Peace & Fashion!

Sunday, March 22, 2009


Remember George Michael's song Faith? George is really singing about having faith to stick with a woman who puts his heart through the wringer just because he loves her. My relationship with Lady Fashion is a lot like the one in that song. And so I have adopted it as my anthem. Oftentimes when I find myself stuck in a work situation that threatens the flow of creativity I will start singing, "'Cause you gotta have faith, faith, FAITH!" And it does not always quiet the storms, but I have learned to be patient with myself.
Several years ago, a very dear woman named Joan Mansbach who is in public relations approached me about creating an original design utilizing interior fabrics from a company called Robert Allen. I had informed her of my endeavors in the world of fashion and she immediately thought of me for this project. So I just let my imagination rip. As a result, I received my very first mention in a publication. I was so psyched! It meant that I was doing something that was actually of interest to someone other than my friends and family. Never mind that it was in an obscure trade newspaper called Home Fashion Network that nobody but industry types read. It was a start. But when I went to the publisher's bustling and cavernous office to request a copy of the article, I felt inconsequential like a little fish in a big pond. My self-doubt got the best of me. The woman who pulled the issue for me said, "Congratulations." I told her that it probably wasn't such a big deal and that I was sure she had seen many who had done a lot more than me. The mother in her surfaced as she reassured me that this was just the beginning and there were going to be many more times when someone would write about me. Wow. If this woman whom I had never met could have this kind of faith in me, then I could certainly muster up the faith in myself. As my fashion journey has led me down a path to some career highs and some lows, I try to never forget the lesson that I learned from that experience. I gotta have faith.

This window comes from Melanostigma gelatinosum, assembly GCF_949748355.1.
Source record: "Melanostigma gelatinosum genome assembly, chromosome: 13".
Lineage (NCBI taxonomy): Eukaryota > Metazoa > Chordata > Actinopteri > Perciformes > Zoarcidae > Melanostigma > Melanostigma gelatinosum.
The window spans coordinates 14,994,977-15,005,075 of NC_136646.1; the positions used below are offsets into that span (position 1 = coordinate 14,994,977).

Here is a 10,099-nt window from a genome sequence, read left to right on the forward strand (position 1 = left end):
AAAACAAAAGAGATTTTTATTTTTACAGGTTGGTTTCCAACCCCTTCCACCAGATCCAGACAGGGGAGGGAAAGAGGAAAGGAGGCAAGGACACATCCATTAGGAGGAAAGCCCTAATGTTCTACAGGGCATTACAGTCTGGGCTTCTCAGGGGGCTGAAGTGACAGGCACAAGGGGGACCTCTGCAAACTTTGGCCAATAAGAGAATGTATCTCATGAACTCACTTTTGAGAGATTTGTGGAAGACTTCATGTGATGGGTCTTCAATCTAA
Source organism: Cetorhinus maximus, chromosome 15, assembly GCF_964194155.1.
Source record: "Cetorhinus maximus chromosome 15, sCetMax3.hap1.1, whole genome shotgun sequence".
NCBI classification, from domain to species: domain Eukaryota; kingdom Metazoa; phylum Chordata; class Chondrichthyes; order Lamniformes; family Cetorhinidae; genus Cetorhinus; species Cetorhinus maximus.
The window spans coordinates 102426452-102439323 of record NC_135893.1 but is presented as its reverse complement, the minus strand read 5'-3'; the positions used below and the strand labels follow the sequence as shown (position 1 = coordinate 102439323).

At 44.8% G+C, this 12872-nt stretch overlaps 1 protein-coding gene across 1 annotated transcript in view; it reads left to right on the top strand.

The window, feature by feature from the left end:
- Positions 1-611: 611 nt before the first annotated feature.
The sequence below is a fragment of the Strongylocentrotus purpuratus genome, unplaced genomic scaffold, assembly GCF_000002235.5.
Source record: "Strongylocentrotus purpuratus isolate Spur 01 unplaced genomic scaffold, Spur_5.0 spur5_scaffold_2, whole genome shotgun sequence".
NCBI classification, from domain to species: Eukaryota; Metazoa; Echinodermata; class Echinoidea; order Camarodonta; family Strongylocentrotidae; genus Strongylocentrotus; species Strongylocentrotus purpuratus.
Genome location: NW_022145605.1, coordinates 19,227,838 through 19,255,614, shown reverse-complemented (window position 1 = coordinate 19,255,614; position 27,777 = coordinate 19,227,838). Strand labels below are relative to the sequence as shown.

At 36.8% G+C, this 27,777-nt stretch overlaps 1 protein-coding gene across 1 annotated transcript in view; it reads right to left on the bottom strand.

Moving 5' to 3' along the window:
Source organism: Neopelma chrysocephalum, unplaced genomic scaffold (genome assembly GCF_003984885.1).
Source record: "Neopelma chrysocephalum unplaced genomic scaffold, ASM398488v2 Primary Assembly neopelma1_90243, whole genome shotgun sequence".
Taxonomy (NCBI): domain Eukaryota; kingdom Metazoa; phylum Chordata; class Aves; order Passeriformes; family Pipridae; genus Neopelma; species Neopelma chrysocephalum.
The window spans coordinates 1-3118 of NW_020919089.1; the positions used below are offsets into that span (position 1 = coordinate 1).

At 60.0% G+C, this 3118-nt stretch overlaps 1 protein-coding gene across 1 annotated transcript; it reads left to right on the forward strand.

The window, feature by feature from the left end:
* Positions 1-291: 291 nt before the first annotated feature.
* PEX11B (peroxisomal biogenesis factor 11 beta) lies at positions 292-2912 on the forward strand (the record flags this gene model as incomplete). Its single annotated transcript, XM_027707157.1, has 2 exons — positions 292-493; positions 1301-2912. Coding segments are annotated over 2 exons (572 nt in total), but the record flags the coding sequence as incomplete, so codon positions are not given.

"Now faith is the substance of things hoped for, the evidence of things not seen."
- Hebrews 11:1
Holy Bible (KJV)
Peace & Fashion!

Thursday, March 19, 2009

The Essence of Fashion